Intraoperative Management of Hypertension

By May 18, 2021Uncategorized

Hypertension can dramatically increase surgical patients’ rates of morbidity and mortality. Preoperative hypertension increases a patient’s probability of experiencing cardiovascular complications during surgery by 35% [1]. Perioperative and postoperative hypertension can result in bleeding, myocardial infarctions, and adverse cerebrovascular events [2]. To manage intraoperative hypertension, clinicians must monitor patients’ blood pressure, while implementing regimens that account for the risk of cardiovascular events, possible blood pressure fluctuations, and preexisting medications [1].

Clinicians treating hypertensive surgical patients must avoid exacerbating preexisting hypertension, which requires a comprehensive understanding of high-risk events. Perioperatively, hypertension can occur or be worsened due to insufficient analgesia administration, anesthesia induction, extubation, volume overload, and clonidine withdrawal syndrome [1]. Patients undergoing intraperitoneal, abdominal aortic, peripheral vascular, or carotid surgery are most likely to experience hypertensive events [1]. Some studies have reported that anesthesia information management systems (AIMSs) are effective in managing hypertension intraoperatively, but this is not always true due to current technological limitations [3].

While lifestyle modifications may be preferable to pharmacology in driving long-term improvements, little can be done in that regard once surgery has begun [4]. Consequently, pharmacology is an essential aspect of perioperative hypertension management. Patients already taking antihypertensive medication should continue doing so, including on the day of surgery, if such drugs do not lead to negative interactions with drugs needed for surgery and anesthesia [1]. During surgery, clinicians should choose pharmacologic agents according to a patient’s comorbidities [5]. For example, patients with coronary artery disease may benefit most from beta-blockers, combined with diuretics or angiotensin-converting enzyme inhibitors [5]. Intraoperative use of beta-blockers can reduce patients’ 30-day and 1-year mortality [5]. Angiotensin-converting enzyme inhibitors and angiotensin receptor blockers are not associated with higher mortality rates or complications following noncardiac surgery, suggesting that they are safe to continue administering in the surgical setting [5]. The goal of pharmacology therapy is to stabilize blood pressure at <130/80 mm Hg [5].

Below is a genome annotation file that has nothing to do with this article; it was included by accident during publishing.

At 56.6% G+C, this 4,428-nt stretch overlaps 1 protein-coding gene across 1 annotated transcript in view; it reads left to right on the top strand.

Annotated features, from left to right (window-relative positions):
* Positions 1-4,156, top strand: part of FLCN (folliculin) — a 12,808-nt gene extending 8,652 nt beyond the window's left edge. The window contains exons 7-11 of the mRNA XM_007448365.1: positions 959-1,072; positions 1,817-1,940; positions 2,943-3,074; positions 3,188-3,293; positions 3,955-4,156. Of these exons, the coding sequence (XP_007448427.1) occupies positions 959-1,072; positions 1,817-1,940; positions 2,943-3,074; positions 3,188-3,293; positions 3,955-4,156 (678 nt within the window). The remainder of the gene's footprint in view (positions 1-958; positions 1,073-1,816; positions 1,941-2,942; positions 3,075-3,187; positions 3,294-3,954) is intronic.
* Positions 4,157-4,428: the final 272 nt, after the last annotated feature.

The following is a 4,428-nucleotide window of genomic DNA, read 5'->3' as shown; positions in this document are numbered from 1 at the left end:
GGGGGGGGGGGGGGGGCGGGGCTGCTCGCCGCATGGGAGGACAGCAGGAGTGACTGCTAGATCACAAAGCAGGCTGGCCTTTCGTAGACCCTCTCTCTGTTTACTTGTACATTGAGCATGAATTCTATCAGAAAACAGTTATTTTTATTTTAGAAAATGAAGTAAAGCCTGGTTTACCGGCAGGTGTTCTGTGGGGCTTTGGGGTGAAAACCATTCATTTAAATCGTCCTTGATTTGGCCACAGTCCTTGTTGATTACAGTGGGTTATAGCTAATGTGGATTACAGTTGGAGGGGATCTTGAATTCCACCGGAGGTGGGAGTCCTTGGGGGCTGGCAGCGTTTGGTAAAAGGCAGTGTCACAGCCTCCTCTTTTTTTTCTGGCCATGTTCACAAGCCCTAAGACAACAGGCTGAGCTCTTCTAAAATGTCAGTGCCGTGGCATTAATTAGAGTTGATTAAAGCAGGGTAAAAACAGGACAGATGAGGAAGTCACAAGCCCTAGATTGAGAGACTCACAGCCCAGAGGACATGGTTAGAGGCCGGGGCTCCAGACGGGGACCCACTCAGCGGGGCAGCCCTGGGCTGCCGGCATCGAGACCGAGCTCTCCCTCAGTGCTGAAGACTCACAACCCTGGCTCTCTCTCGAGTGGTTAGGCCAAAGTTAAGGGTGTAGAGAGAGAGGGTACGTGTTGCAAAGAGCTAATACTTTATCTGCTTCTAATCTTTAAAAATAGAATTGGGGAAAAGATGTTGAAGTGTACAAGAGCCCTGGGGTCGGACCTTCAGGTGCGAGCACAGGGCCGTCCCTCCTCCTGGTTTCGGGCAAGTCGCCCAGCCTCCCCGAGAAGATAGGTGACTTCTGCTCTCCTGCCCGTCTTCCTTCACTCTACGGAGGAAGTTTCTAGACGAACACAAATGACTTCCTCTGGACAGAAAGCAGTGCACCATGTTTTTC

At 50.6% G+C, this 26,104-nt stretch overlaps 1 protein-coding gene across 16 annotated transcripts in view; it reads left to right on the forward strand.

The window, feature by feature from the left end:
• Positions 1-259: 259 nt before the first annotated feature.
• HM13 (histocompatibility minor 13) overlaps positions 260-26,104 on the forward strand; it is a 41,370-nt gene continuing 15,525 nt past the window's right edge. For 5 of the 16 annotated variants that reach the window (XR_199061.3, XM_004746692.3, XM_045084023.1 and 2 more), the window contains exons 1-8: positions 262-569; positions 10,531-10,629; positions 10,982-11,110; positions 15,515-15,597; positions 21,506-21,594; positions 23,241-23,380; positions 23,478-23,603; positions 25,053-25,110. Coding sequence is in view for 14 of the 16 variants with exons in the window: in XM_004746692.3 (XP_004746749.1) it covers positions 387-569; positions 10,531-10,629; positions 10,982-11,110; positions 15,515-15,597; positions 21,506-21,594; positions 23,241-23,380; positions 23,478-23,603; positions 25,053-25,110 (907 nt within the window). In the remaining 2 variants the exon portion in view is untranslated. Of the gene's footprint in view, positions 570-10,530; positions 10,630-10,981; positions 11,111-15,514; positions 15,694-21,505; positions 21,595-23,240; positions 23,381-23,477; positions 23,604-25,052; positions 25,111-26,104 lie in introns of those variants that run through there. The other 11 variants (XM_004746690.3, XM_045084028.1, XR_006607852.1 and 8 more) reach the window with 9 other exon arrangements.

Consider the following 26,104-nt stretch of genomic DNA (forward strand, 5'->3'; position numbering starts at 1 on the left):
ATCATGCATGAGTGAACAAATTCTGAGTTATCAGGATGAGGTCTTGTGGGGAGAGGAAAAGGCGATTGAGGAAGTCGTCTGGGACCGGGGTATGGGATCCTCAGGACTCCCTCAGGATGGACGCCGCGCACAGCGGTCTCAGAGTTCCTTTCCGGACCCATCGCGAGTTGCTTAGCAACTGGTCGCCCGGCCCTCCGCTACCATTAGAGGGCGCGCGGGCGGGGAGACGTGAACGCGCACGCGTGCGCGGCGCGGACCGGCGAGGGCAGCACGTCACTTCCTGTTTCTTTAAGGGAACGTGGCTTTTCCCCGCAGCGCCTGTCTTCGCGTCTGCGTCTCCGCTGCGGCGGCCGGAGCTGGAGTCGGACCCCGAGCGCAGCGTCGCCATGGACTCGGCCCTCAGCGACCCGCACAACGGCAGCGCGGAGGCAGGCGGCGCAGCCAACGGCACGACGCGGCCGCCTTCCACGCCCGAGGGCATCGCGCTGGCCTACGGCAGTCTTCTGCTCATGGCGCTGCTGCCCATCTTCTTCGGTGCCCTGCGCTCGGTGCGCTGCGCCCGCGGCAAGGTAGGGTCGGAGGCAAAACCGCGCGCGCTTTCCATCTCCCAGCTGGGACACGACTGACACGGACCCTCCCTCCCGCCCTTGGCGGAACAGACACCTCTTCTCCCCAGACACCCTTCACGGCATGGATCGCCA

Depending on the anesthetic agents present during surgery, designing a safe and appropriate perioperative pharmacological regimen may become more difficult. Anesthesiologists should be aware of the anesthetic implications of each class of antihypertensive medication [6]. For instance, diuretics can promote dehydration, hypokalemia (if they are not potassium-sparing), and hyperkalemia (if they are potassium-sparing) [6]. Angiotensin II receptor antagonists can lead to refractory hypotension during induction and rebound hypertension once use has been discontinued [6]. Angiotensin-converting enzyme inhibitors (ACEIs) are more safely administered on the day of surgery if deep sedation is planned [6]. ACEIs may cause angioedema, but the risk is low [6].

If a patient experiences a hypertensive event during surgery, physicians should choose a fast-acting, safe, easily titrated, inexpensive, and predictable antihypertensive agent [2]. Clinicians should seek to gradually reduce blood pressure by 10 to 15% within the first hour [2]. Following that initial period, blood pressure should continue to decrease, the goal being to reach 160/100 mm Hg within the next two to six hours [2]. In these events, esmolol, nicardipine, fenoldopam, and labetalol are the most commonly used medications [2]. Parenteral agents can also be used, but newer medications appear safer during hypertensive emergencies [2]. While clonidine and ACE inhibitors are not easily titratable and have long-lasting effects, they may also be appropriate in urgent situations [2].

Ultimately, intraoperative hypertension requires clinicians to strike a delicate balance between various pharmacological considerations. Because hypertension increases mortality and morbidity, physicians should aim to design the optimal plan for each individual patient.



[1] M. Koutsaki et al., “Evaluation, risk stratification and management of hypertensive patients in the perioperative period,” European Journal of Internal Medicine, vol. 69, p. 1-7, November 2019. [Online]. Available:  


[2] J. Varon and P. E. Marik, “Perioperative hypertension management,” Vascular Health and Risk Management, vol. 4, no. 3, p. 615-627, June 2008. [Online]. Available:  


[3] B. G. Nair et al., “Anesthesia Information Management System-Based Near Real-Time Decision Support to Manage Intraoperative Hypotension and Hypertension,” Anesthesia & Analgesia, vol. 118, no. 1, p. 206-214, January 2014. [Online]. Available:  


[4] R. Oza and M. Garcellano, “Nonpharmacologic Management of Hypertension: What Works?,” American Family Physician, vol. 91, no. 11, p. 772-776, June 2015. [Online]. Available:  


[5] W. S. Aronow, “Management of hypertension in patients undergoing surgery,” Annals of Translational Medicine, vol. 5, no. 10, p. 227, May 2017. [Online]. Available: 


[6] R. Yancey, “Anesthetic Management of the Hypertensive Patient: Part 1,” Anesthesia Progress, vol. 65, no. 2, p. 131-138, Summer 2018. [Online]. Available: